Normativa UEMar. 21, 2012
UE: autoridad alimentaria revisa límites máximos de residuo para milbemectin
Milbemectin was included in Annex I to Directive 91/414/EEC on 01 December 2005, which is before the entry into force of Regulation (EC) No 396/2005 on 02 September 2008. EFSA is therefore required to provide a reasoned opinion on the review of the existing MRLs for that active substance in compliance with Article 12(2) of afore mentioned regulation. In order to collect the relevant pesticide residues data, EFSA asked The Netherlands, as the designated rapporteur Member State (RMS), to complete the Pesticide Residues Overview File (PROFile). The requested information was submitted to EFSA on 23 March 2009 and, after having considered several comments made by EFSA, the RMS provided on 20 November 2009 a revised PROFile.
Based on the conclusions derived in the framework of Directive 91/414/EEC and the additional information provided by the RMS, EFSA issued on 26 September 2011 a draft reasoned opinion that was circulated to Member State experts for consultation. Comments received by 02 December 2011were considered for finalisation of this reasoned opinion. The following conclusions are derived.
The toxicological profile of milbemectin was evaluated in the framework of Directive 91/414/EEC, which resulted in an ADI of 0.03 mg/kg bw/d and an ARfD of 0.03 mg/kg bw. Both toxicological reference values were established for milbemycin A4 and milbemycin A3.
Primary crop metabolism of milbemectin was investigated following a foliar application in several fruits (apple, strawberry and orange) at maturity, hereby covering only one crop group.
Metabolic patterns in the different studies were shown to be similar and the relevant residue for enforcement and risk assessment in fruits could be defined as sum of milbemycin A4 and milbemycin A3, expressed as milbemectin. There is no metabolism study to cover the use on hops. However, as metabolism were also investigated in leaves, and as only the fruit parts of hops (cones) are consumed, the same definition of residue for enforcement and risk assessment can also apply on hops and a supplementary metabolism study is only considered desirable. If in the future, milbemectin would be supported for use on other leafy vegetables, a metabolism study would become necessary. Validated analytical methods for enforcement of this residue definition are available with an LOQ of 0.02 mg/kg in high water content (apples, pears) and acidic (oranges, strawberries) commodities, and with an LOQ of 0.2 mg/kg in hops.
Regarding the magnitude of residues in all crops reported by the RMS, a sufficient number of supervised residues trials is considered available for all the GAPs reported by the RMS, which allowed EFSA to estimate the expected residue concentrations in the relevant plant commodities and to derive appropriate MRLs.
As residues of milbemectin are all below 0.1 mg/kg and contribution of these residues to chronic consumer exposure is generally low, investigating the effect of industrial and/or household processing was not necessary. Studies investigating the magnitude of residues in some processed products were submitted but processing factors could not be derived for enforcement because residue levels were below the LOQ in the raw agricultural commodities.
Occurrence of milbemectin residues in rotational crops was not investigated during the peer review. Strawberries may be grown in rotation with other crops. As it was demonstrated in several degradation studies that milbemectin is persistent in soil and that DT90 values exceed the trigger value of 100 days, a detailed assessment of the nature and magnitude of milbemectin residues is necessary and a rotational crop study is therefore required.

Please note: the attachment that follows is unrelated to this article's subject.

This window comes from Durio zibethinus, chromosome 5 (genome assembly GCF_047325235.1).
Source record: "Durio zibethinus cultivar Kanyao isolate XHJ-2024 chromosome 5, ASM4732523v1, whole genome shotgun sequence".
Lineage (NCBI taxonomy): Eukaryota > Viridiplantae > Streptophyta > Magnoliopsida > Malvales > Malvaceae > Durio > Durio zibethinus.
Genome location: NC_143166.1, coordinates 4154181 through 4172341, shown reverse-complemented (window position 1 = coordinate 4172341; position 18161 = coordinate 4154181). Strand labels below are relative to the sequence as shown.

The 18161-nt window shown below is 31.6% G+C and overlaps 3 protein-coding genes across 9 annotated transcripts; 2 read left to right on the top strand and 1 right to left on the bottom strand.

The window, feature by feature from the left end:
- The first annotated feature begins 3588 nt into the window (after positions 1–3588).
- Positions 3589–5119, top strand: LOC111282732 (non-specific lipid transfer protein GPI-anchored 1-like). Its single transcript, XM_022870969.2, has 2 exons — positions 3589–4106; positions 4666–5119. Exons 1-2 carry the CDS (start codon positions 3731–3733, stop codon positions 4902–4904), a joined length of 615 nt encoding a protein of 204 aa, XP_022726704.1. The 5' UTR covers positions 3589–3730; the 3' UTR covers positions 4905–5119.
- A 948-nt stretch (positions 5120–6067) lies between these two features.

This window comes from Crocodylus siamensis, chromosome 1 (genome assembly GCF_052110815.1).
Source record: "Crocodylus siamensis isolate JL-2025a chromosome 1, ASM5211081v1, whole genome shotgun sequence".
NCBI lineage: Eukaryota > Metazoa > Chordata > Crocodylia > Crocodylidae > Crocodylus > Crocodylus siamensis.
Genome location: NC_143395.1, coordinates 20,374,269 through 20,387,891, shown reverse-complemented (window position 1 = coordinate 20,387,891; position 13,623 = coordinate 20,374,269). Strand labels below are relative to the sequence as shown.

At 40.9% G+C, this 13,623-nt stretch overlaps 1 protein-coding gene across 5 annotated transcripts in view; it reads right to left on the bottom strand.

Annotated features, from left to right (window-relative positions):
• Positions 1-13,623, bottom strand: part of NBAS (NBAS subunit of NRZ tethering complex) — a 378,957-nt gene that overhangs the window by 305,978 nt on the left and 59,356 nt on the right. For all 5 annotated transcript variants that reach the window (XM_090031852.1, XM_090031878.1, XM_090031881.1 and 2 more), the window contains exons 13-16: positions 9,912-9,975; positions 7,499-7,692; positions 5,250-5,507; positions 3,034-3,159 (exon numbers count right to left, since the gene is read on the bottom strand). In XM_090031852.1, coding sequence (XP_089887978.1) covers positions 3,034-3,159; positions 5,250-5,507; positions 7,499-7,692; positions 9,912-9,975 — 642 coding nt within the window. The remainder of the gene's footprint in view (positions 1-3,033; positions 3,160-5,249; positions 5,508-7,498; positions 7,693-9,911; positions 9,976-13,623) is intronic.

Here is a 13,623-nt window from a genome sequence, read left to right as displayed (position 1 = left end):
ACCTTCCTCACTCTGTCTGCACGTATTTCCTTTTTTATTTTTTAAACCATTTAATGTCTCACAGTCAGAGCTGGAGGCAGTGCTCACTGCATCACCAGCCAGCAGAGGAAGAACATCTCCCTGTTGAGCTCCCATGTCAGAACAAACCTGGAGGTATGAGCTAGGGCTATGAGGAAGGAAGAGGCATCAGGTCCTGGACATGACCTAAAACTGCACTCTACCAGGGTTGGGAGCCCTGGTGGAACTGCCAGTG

Based on the uses reported by the RMS, no significant intakes were calculated for any group of livestock, further investigation of residues as well as the setting of MRLs in commodities of animal origin is not deemed necessary.
Both chronic and acute consumer exposure resulting from the uses supported in the framework of this review was calculated using revision 2 of the EFSA PRIMo. The highest chronic exposure represented 0.9 % of ADI (German child) and the highest acute exposure amounted to 6.5 % of the ARfD (apple).
Based on the above assessment, EFSA does not recommend inclusion of this active substance in Annex IV to Regulation (EC) No 396/2005. MRL recommendations were derived in compliance with the decision tree reported in Appendix D (see table below for a summary). All MRL values listed in the table are sufficiently supported by data and therefore proposed for inclusion in Annex II to the Regulation.
It is highlighted, however, that some of the ‘Recommended’ MRLs result from a GAP in one climatic zone only, while other GAPs reported by the RMS were not fully supported by data. EFSA therefore identified the following data gaps which are not expected to impact on the validity of the recommended MRLs but which might have an impact on national authorisations:
• 8 residue trials complying with the Swedish GAP on pome fruit;
• a rotational crop study investigating the nature and the magnitude of the residue.
If the above reported data gaps are not addressed in the future, Member States are recommended to withdraw or modify the relevant authorisations at national level. When granting authorisations on strawberries, Member States are also recommended to consider the need of defining restrictions to avoid the occurrence of milbemectin in succeeding crops.
Minor deficiencies were also identified in the assessment but these deficiencies are not expected to impact either on the validity of the ‘Recommended’ MRLs or on the national authorisations. The following data are therefore considered desirable but not essential:
• an additional metabolism study to support the use on hops.